Peirce’s Categories • 7

Re: Peirce List DiscussionBen Udell

The week before last my home office got tossed like a salad into the middle of our bedroom floor while workmen worked on various things that needed re-working.  There’s probably a metaphor of brute secondness there, I don’t know.  One of the unintended but beneficial (in the long run) side-effects of all that uproar in the Awbrey household is that books and notes and papers at the bottom of their respective categories of stacks all got flipped to the tops of their heaps with the causal consequence that I am now busy re-acquainting myself with the unfinished business of a decade or more ago.  So it may be a while before I can manage to get any sort of concentration again.

By way of interlusory comments then …

Earlier on I said a little about what I mean by charitable interpretation and just now I said a little more about how I understand critical interpretation.  Before you can agree or disagree with someone you have to figure out what he or she is intending to say.  That is the question we have to ask with respect to the corpus of Peirce’s texts.

Most readers of Peirce have their pet correspondences among any budget of threesomes he happens to mention and they all have their favorite snippets to support their choices.  In 50 years of following these animadversions I have seen no total agreement among the various parties, though some do agree on some.  My reading of Peirce over the years leaves me with no certainty on these scores and certainly nothing approaching the orders of axiomatic definitions and formal proofs that would privilege any one-to-one correspondences among the trios that might be fixed and unique in all contexts for all intents and purposes and times.  I find Peirce making suggestive correlations in various contexts of application and others in others.  But when he is casting the most critical reflection on the alignment of the moment I see him expressing a duly requisite doubt and then begging off with a conclusion more apology than logical proof.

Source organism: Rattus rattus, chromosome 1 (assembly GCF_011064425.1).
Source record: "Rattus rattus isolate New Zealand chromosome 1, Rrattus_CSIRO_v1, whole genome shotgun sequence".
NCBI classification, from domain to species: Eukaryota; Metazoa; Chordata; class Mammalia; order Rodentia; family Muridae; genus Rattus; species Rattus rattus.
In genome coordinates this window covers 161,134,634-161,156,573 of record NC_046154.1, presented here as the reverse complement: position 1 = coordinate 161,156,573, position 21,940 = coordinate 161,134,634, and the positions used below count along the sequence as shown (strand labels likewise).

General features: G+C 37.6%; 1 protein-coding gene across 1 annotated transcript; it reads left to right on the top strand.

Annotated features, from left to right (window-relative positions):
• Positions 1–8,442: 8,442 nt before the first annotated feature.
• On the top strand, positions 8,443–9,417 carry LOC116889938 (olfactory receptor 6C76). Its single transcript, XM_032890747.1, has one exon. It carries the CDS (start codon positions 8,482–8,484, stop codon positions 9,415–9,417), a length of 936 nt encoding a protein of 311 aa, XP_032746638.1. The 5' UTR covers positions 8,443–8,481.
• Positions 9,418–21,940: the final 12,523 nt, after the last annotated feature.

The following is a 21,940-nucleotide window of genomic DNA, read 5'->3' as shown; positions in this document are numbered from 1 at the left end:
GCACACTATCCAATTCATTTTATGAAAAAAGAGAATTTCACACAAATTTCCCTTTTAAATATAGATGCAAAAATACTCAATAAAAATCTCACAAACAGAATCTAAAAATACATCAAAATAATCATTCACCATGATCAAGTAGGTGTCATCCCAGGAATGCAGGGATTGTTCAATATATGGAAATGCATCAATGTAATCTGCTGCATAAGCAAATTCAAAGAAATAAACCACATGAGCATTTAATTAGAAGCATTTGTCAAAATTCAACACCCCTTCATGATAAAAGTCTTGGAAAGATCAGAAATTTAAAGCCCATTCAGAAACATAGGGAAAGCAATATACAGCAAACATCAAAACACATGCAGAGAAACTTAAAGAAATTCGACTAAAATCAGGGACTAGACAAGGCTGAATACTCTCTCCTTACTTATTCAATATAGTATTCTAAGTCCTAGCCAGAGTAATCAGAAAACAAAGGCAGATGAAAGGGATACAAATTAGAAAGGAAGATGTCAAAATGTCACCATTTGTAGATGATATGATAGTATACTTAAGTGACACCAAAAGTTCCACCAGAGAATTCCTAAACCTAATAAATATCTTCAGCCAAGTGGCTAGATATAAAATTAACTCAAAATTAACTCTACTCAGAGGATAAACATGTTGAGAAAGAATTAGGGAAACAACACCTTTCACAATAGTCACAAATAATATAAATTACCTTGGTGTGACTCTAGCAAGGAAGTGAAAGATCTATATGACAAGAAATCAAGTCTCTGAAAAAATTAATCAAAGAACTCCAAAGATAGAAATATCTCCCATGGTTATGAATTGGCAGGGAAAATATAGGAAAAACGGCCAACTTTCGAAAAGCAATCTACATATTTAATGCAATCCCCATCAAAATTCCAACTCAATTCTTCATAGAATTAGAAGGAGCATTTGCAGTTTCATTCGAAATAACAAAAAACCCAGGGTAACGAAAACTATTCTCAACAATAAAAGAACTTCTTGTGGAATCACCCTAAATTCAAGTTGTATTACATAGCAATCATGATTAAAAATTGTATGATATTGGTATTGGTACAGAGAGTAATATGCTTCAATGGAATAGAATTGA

My first ten years of reading Peirce were quite a struggle.  I came to college as a math and physics major.  I couldn’t say Peirce is wholly responsible for my wandering years through fields and majors as diverse as communication and computer science to psychology and philosophy, but my efforts to understand what he was saying are decidedly one of the main forces that drove me back to graduate school, first mathematics, then adding psychology again along a parallel track, then more computer science and systems engineering as I worked to program a theorem prover for his logical graphs and then broadened that into my long-running work on Inquiry Driven Systems.  But the way I read his scientific work stabilized fairly well after that first decade, and I know I have done little on the Peirce List over the last ten years but rehash what I said during the first five.

To be continued …

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This entry was posted in Abstraction, Category Theory, Logic, Logic of Relatives, Mathematics, Peirce, Peirce List, Peirce's Categories, Phenomenology, Philosophy, Pragmatism, Relation Theory, Semiotics, Thirdness, Triadic Relations, Triadicity, Type Theory and tagged , , , , , , , , , , , , , , , , . Bookmark the permalink.

One Response to Peirce’s Categories • 7

  1. Pingback: Survey of Precursors Of Category Theory • 1 | Inquiry Into Inquiry

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